Postcard from Sevilla, Spain: This makes no sense

Alice: Would you tell me, please, which way I ought to go from here?
The Cheshire Cat: That depends a good deal on where you want to get to.
Alice: I don’t much care where.
The Cheshire Cat: Then it doesn’t much matter which way you go.
Alice: …So long as I get somewhere.
The Cheshire Cat: Oh, you’re sure to do that, if only you walk long enough.

Alice in Wonderland, Lewis Carroll

The most recent post having left you well fed, it is time to work those calories off with a long rambling walk through the streets of Seville.

These remaining orphan photos that failed to find a home in earlier posts make no sense as a group.

Except… this randomness is part of the joy of slow travel. Taking time to stroll and explore areas you might otherwise overlook always leaves one “curiouser and curiouser.”

Seemingly unrelated snapshots can convey the diversified textures that are woven together to create a sense of place.

That makes sense, right?

 

Postcard from Madrid, Spain: Parting shots from ‘los jubilados’

To be away from home and yet to feel oneself everywhere at home; to see the world, to be at the centre of the world, and yet to remain hidden from the world—impartial natures which the tongue can but clumsily define. The spectator is a prince who everywhere rejoices in his incognito.

Charles Baudelaire in The Painter of Modern Life and Other Essays

Saw a tweet the other day and wish I’d saved it. Asked to define her career goals in a job interview, a woman responded: “I want to use ‘summer’ and ‘winter’ as verbs.”

Not sure that proved a job-scoring answer, but I loved it. Because one of the best aspects of getting older is the freedom to wander. No one holds you to two or three weeks a year any longer. Slow travel.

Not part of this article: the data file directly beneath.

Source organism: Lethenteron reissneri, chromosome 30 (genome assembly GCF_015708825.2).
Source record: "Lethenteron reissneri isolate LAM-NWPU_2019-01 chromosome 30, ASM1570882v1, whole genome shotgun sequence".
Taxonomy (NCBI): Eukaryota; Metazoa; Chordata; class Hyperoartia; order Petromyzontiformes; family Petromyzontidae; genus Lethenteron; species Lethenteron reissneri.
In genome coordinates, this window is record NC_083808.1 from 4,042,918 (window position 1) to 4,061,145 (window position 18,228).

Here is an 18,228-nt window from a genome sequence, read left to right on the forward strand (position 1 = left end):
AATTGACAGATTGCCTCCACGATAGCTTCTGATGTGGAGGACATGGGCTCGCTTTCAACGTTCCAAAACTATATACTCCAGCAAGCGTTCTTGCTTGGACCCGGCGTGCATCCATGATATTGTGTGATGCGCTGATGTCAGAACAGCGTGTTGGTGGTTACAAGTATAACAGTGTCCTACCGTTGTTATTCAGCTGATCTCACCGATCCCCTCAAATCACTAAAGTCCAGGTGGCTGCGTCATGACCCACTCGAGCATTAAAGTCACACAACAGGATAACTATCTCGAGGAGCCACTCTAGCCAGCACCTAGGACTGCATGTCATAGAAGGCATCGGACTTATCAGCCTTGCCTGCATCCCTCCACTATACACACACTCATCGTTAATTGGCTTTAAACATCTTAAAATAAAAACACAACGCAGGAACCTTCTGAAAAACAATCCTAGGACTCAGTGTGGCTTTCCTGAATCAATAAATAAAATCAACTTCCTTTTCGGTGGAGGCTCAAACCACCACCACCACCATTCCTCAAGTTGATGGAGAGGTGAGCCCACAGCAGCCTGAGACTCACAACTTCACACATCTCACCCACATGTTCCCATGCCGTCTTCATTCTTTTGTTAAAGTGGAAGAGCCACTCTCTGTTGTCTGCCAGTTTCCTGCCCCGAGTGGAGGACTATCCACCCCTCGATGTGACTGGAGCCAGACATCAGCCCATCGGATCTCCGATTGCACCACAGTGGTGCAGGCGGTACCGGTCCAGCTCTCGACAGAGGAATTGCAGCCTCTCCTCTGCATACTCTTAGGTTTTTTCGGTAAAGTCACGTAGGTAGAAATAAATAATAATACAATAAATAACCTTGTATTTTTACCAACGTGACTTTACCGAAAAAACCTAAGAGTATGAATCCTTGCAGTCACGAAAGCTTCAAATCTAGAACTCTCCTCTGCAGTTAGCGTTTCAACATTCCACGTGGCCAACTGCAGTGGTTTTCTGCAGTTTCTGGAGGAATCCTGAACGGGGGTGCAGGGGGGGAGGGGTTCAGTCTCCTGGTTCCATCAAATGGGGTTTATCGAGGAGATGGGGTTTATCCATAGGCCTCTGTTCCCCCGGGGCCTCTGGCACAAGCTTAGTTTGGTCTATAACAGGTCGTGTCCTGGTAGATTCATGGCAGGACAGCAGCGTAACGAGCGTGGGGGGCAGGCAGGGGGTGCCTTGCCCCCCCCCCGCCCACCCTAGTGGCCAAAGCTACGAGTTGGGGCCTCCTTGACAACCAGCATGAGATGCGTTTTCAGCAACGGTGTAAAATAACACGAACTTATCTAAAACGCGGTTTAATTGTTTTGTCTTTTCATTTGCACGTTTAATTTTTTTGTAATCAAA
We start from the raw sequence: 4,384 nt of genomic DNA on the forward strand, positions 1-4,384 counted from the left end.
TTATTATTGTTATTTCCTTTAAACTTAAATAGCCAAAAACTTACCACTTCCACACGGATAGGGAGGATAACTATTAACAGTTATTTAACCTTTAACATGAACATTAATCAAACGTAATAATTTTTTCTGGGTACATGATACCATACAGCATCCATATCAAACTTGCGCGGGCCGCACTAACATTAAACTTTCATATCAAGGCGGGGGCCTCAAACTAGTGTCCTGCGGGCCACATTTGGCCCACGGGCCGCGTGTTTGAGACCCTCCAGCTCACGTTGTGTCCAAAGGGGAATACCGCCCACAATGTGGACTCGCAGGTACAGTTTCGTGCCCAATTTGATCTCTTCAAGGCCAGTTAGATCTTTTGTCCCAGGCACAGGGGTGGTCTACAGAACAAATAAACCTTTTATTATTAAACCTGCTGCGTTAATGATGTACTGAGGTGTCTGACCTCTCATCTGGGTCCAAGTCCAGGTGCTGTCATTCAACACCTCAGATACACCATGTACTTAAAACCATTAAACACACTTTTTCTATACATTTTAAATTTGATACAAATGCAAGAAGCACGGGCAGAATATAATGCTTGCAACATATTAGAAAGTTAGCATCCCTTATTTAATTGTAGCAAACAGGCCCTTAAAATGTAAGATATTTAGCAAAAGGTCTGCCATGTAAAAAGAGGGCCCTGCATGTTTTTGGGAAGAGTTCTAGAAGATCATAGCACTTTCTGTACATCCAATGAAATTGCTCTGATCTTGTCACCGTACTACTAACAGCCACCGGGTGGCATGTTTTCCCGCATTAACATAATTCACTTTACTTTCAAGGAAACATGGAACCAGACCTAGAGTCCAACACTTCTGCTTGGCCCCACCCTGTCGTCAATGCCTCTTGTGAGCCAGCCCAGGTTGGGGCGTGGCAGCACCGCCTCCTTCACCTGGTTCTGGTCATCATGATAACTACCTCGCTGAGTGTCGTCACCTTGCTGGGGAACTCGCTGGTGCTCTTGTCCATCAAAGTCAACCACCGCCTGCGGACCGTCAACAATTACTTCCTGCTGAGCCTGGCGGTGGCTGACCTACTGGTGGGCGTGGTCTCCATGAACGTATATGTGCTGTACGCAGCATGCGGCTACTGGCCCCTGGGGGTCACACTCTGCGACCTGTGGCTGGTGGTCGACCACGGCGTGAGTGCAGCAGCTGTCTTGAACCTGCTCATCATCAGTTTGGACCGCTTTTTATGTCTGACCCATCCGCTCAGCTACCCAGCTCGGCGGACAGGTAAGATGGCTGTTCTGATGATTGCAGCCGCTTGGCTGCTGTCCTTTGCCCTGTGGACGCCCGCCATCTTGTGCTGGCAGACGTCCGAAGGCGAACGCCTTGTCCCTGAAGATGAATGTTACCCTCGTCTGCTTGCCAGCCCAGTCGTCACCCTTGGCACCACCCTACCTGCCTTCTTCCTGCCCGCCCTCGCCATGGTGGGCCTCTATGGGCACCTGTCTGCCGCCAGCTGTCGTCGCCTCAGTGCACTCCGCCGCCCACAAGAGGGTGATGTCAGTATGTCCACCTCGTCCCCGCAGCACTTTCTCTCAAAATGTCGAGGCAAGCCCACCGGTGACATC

We used to ponder whether our goal should be to become boulevardiers or flaneurs when we “grew up.”

Okay, time for a confession. We have failed.

Both words seem more than a tad decadent for our traveling lifestyle. We don’t stay in hoity-toity hotels. We stay in small apartments. Breakfast is not spent in cafes, but in our home-away-from-home.

As the Mister says, we are not really vacationing as much as temporarily switching zipcodes. According to the Mister’s Fitbit, instead of occupying seats in trendy spots, we traversed about 50 miles of sidewalks a week in Madrid. We only ordered a cocktail seated at a bar once. Instead of late-night barhopping and tapa-feasting with the Madrilenos, we settled in for a light salad or homemade vegetable soup en casa.

Hardly deserving of the title boulevardiers or flaneurs, we admit.

On the other hand, the word “retirees” does not have a nice ring to it. The English word sounds so exhausted and past tense.

After all, the Mister is still a bluesman, and I’m still writing. The tools of our chosen avocations – guitar and computer – accompany us everywhere. But we use those on our own schedules and because they are our passions. In Madrid, sundown generally found us at home, nestled in our basement quarters contentedly plucking on guitar strings and pecking on computer keys.

A month spent wandering in Madrid, and we are leaning toward a more optimistic-sounding Spanish term for those who no longer are hemmed in by or defined by work.

So here are some random, parting shots from los jubilados.

Hope you don’t mind switching continents, but the next slightly postdated postcards will be “mailed” from a zipcode in Puebla, Mexico.